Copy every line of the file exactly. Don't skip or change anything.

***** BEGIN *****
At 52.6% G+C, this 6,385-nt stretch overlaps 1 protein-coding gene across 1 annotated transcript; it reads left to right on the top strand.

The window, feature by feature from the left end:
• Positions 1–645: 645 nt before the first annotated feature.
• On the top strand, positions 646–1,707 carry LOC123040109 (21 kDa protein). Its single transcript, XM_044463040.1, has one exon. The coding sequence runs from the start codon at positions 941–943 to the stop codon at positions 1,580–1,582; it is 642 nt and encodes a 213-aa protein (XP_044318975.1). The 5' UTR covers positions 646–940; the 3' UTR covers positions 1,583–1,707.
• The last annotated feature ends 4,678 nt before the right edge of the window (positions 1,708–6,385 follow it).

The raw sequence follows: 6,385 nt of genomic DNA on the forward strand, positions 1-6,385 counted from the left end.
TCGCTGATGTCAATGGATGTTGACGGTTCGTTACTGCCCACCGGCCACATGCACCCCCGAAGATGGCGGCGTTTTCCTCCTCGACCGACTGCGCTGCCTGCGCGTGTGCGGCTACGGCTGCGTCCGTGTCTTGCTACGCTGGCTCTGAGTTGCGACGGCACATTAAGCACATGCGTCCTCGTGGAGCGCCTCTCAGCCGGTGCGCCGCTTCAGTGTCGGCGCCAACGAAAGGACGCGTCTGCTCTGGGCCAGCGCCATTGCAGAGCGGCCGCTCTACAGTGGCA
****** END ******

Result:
At 52.6% G+C, this 6,385-nt stretch overlaps 1 protein-coding gene across 1 annotated transcript; it reads left to right on the top strand.

The window, feature by feature from the left end:
• Positions 1–645: 645 nt before the first annotated feature.
• On the top strand, positions 646–1,707 carry LOC123040109 (21 kDa protein). Its single transcript, XM_044463040.1, has one exon. The coding sequence runs from the start codon at positions 941–943 to the stop codon at positions 1,580–1,582; it is 642 nt and encodes a 213-aa protein (XP_044318975.1). The 5' UTR covers positions 646–940; the 3' UTR covers positions 1,583–1,707.
• The last annotated feature ends 4,678 nt before the right edge of the window (positions 1,708–6,385 follow it).

The raw sequence follows: 6,385 nt of genomic DNA on the forward strand, positions 1-6,385 counted from the left end.
TCGCTGATGTCAATGGATGTTGACGGTTCGTTACTGCCCACCGGCCACATGCACCCCCGAAGATGGCGGCGTTTTCCTCCTCGACCGACTGCGCTGCCTGCGCGTGTGCGGCTACGGCTGCGTCCGTGTCTTGCTACGCTGGCTCTGAGTTGCGACGGCACATTAAGCACATGCGTCCTCGTGGAGCGCCTCTCAGCCGGTGCGCCGCTTCAGTGTCGGCGCCAACGAAAGGACGCGTCTGCTCTGGGCCAGCGCCATTGCAGAGCGGCCGCTCTACAGTGGCA